So I had recorded some very poor audio and am in the process of trying to fix it. First, it has some static in the recording for some reason likely due to the usb mic. And this static seems to be worse when the loudness of the person talking kicks in. I was able to reduce the static sound but i still get quite a bit distortion when he is loud. I tried clip fix, but it was not that effective. This was recorded with audacity over a blue yeti microphone on Win7.
This is a edited recording sample:
This is the sample of the original (quite loud):
I am very new at audacity or editing sound in general, and wondered if someone may be able to help me isolate the main speaker from the distortion.
Clip Fix can help mask one occasional clip every minute or so, not several minutes of continuous distortion.
Overload and clipping is one of the reliable ways to destroy a show. During the harsh, crunchy passages of the show, the digital audio system is not following the performer. There is no clean performance to “reveal.”
You or the recordist must have been doing something really unusual, because the two stereo sound tracks don’t match, they overload before channel clipping and nobody ever complains about a Yeti being too loud. You have a celebrity shoot. If you know who shot it, you might call and tell them to stop doing it that way.
This leads me to believe there may be a clean copy of the show somewhere. That you got a badly damaged copy.
You can mask some of the harsh crispeness by muffling the sound. Effect > Low Pass Filter: 5000Hz, 12dB.
I actually shot and recorded this myself. I am not sure why the Yeti struggled with the loudness, as the gain was a little less than halfway on the mic itself. I did notice as I was shooting that the Left side had a much higher amplitude. The mic was directly in front of the speaker about 5ft away from his face. With the yeti plugged in USB to a laptop using audacity straight “out of the box” to record. On the original to get the waveform in (1-21) I did a Low Pass Filter at 3000 Hz, -30db with basically just the EQ. I also used the noise removal and attenuated the signal.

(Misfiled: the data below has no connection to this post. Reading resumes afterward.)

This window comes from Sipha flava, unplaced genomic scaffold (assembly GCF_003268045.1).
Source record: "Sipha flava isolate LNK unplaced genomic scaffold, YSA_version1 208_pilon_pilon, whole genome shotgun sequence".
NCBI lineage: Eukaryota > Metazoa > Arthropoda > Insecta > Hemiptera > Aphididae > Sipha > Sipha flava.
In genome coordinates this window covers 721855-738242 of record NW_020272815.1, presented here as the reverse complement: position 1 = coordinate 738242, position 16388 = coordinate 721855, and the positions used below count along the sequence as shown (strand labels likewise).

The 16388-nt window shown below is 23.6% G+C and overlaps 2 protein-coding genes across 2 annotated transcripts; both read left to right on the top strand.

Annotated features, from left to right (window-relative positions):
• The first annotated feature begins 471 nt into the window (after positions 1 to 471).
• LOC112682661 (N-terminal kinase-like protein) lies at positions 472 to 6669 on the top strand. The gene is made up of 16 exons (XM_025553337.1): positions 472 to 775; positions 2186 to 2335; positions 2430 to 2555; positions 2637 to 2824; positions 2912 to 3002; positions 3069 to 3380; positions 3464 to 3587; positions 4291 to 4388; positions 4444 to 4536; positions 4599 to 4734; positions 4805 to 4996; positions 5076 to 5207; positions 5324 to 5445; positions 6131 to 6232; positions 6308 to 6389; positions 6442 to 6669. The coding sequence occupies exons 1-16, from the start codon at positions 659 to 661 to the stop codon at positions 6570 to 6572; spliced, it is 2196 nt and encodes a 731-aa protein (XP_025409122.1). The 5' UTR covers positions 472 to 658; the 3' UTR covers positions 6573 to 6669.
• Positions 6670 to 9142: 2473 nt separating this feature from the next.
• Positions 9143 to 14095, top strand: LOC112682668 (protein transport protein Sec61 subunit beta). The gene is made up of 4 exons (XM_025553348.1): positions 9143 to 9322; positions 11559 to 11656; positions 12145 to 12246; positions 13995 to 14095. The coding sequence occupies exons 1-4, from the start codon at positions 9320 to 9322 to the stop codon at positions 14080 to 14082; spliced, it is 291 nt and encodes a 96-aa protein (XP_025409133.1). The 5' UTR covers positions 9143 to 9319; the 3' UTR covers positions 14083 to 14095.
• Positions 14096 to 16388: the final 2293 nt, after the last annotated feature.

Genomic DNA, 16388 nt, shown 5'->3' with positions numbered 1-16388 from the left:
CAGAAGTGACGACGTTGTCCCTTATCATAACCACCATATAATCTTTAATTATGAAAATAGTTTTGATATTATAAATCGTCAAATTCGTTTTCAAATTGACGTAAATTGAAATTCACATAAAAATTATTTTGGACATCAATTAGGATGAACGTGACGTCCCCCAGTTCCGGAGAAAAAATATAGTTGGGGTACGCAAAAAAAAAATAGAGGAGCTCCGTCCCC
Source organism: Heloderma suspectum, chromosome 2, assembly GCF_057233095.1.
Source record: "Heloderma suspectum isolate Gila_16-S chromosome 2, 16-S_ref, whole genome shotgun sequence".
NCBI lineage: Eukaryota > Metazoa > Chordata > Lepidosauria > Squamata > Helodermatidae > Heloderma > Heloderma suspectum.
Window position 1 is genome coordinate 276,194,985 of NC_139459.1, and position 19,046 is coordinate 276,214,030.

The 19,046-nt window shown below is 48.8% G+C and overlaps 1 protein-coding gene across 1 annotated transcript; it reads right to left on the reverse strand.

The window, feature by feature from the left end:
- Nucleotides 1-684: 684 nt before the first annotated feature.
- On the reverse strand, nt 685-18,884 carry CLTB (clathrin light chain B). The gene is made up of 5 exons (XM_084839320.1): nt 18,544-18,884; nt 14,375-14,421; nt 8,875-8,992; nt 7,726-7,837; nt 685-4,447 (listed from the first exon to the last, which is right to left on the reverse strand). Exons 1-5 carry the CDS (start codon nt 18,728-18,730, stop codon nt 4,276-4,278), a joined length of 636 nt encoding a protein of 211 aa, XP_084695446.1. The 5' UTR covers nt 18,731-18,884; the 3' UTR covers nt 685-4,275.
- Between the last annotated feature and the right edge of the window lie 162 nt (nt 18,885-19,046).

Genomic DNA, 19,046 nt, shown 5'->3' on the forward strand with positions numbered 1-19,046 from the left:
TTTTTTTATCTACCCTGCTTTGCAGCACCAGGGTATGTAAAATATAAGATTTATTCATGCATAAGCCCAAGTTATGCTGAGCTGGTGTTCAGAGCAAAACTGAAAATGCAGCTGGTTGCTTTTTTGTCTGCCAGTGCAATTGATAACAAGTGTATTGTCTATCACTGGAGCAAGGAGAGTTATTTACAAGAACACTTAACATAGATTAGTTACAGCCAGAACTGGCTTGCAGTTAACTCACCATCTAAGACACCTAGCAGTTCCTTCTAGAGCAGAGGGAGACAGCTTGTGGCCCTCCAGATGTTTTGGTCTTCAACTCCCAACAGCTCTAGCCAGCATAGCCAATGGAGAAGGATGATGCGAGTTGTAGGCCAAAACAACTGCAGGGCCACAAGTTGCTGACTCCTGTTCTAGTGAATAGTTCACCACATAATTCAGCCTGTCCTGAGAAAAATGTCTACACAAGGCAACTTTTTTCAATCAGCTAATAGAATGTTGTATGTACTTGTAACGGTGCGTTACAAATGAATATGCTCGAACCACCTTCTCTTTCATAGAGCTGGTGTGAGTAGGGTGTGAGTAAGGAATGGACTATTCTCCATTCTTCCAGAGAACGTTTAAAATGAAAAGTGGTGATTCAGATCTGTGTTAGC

I just got the Yeti last week. I am very new at this and it is very possible that I may be doing something wrong while recording. I think that the static noise is due to the mic drawing poor quality power from the laptop through usb? Maybe a usb hub with it’s own power supply would help? The man’s voice was quite booming and It sounds like the levels were just too loud for the mic?
Any info, help, or links to information would be greatly appreciated.
“I cranked everything up and I can’t get good volume from my Yeti.”
Audacity doesn’t do anything in real time, so no gain or volume controls. Also Audacity gets its sound from Windows, not the computer. Some machines have a 20dB gain boost option and you might look in the Windows control panels and see if you can find it. I can’t explain the left-right unbalance at all. Some early Windows versions had a balance control in the control panels. I had one like that.
We’re normally telling people to snuggle up to their microphones and talk louder to get the volume up. You have a celebrity problem. 3000Hz is the sound quality of a telephone. 5000 is AM radio, so you had to hack off a lot of the crispness and clarity to get rid of the harshness.
There is no reason my mic should have different channels left/right. And I think the static is due to the mini usb into the mic itself or perhaps the cord, as I have tried the mic on different computers in different locations. I think I will try getting a new one from Amazon and perhaps reshooting. I am going to try using the powered usb hub suggested by joel96 in the thread linked and maybe a double shielded cable.
Could you please confirm that the setup I was using seems right and that I wasn’t doing anything strange? Thanks so much for your help!